As a security professional, I understand what they are trying to do. There are benefits to having TPM hardware, and just because certain vocal YouTubers don’t understand what a TPM does doesn’t mean they aren’t beneficial. Question is whether trying to force people to get TPM equipped systems will actually work. Some portion of the population is going to stay on Windows 10 indefinitely instead of upgrading. Microsoft is just betting on how small that population will be. Based on what I have seen, it’s a risky bet.

So if your computer is approaching 10 years old, but it’s still mostly working, right now is a really good time to wait. We don’t know what Microsoft is going to do. If Microsoft doesn’t relax it’s requirements, whatever you buy after the fact certainly could last 10 years. And computer hardware is in short supply right now, which is driving prices up. If Microsoft doesn’t relax the requirements, demand for new computer hardware will remain high, but at least the global supply chain issues are likely to be over by then, so it will only be high demand pushing prices, rather than the perfect storm of low supply and high demand.

Can a computer last 10 years: In conclusion

I remember a time when a computer lasting 10 years was an edge case. After 3 years, a new computer could easily start feeling dated. The 486 I bought in 1994 felt hopelessly dated in 1997. The Pentium I bought in 1996 felt just as bad by 1999. Today, a core 2 Duo from 12 years ago feels less dated than a CPU used to feel after just 3 years.

This is good for consumers. An appliance last 10 years at least. Many other consumer electronics last 10 years. Televisions are a good example. It’s really only bad for the companies who make computer chips or the computers themselves. They made a lot of money selling $1,500 computers that needed to be replaced in 3 years.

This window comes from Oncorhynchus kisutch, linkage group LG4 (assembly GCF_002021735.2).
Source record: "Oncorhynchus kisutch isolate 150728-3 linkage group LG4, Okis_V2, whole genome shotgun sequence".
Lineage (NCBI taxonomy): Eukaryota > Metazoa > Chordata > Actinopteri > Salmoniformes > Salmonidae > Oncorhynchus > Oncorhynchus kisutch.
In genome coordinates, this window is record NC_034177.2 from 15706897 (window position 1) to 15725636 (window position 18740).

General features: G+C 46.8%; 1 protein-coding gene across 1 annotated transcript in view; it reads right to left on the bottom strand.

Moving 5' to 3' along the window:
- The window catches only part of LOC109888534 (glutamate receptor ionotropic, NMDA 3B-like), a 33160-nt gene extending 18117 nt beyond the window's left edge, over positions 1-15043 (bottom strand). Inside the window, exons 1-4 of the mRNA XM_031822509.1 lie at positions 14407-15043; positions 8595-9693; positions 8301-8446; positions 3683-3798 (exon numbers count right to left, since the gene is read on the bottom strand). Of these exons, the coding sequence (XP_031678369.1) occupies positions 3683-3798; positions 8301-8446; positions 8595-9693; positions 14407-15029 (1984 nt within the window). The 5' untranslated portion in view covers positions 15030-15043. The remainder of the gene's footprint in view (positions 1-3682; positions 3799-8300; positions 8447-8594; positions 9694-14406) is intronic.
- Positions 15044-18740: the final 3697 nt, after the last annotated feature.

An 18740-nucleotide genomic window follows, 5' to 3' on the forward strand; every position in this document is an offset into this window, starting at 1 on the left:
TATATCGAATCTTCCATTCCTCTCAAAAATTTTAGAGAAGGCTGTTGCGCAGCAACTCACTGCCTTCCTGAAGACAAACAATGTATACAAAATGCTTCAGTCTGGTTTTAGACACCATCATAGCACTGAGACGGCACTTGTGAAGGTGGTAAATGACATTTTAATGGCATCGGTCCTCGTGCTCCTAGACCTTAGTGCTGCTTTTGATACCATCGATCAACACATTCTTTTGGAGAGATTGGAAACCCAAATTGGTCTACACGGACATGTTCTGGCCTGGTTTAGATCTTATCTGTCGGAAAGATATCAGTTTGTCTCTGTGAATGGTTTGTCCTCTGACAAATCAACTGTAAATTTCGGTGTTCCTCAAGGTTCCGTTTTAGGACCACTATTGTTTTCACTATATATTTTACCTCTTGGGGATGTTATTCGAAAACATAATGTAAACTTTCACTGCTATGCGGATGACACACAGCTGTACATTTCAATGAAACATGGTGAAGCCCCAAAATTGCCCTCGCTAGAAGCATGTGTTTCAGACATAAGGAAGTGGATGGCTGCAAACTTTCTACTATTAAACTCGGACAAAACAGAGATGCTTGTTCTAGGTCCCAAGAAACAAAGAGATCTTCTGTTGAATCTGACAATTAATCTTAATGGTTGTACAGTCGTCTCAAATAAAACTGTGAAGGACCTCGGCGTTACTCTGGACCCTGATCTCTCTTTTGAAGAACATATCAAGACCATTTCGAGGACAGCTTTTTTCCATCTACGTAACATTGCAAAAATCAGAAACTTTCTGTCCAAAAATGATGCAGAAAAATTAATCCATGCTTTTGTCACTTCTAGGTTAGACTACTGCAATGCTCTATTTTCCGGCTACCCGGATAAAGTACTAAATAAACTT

We are in a period where computers of a certain age have the potential to be a problem. But that is slightly unusual. The industry changed significantly after the Pentium 4, and CPUs go obsolete much more slowly than they used to. Memory requirements have also increased much more slowly than they used to. Once we get past this TPM debacle, we can expect the trend that started with 64-bit CPUs to resume.

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2 thoughts on “Can a computer last 10 years? It depends

  • September 8, 2021 at 8:29 pm

    I agree. Also a similar rule seems to more and more apply to another popular consumer electronics – smartphones. Their power goes higher and higher for last several years and now there are many 5 year old devices which seem to be completely usable nowadays, at least in terms of performance. The problem is their operating system heavily depends on particular hardware which makes their longevity more dependent on the devices’ producers decisions regarding software upgrades and general device support. This applies also to Apple devices but they have longer software support period which makes this limitation less felt.

  • September 17, 2021 at 1:37 am

    I am using a 10+ year old HP Elitebook 8440p. Battery is gone and there is no point in replacing it so I am using it as a desktop computer. Some of the internal keyboard keys are missing and it’s difficult to find a replacement keyboard, at least in EU but I rarely use the internal keyboard, only when travelling.

    Of course I am using the laptop just for surfing the web, office apps some other low power applications but it is still working great with it’s Samsung SSD and 8GB of RAM.

    Only issue I have is with the CPU easily overheating. I think it’s a ‘feature’ of this laptop model and it certainly needs a new drop of thermal paste as it sometimes shuts off abruptly when using Zoom.

    Overall I am very satisfied of this laptop and I am finding difficult to replace it with a newer model, especially because some of the new laptops have a non-removable battery and as I will be using the laptop as a desktop for 95% of the time, always on, I am pretty sure the battery won’t last long.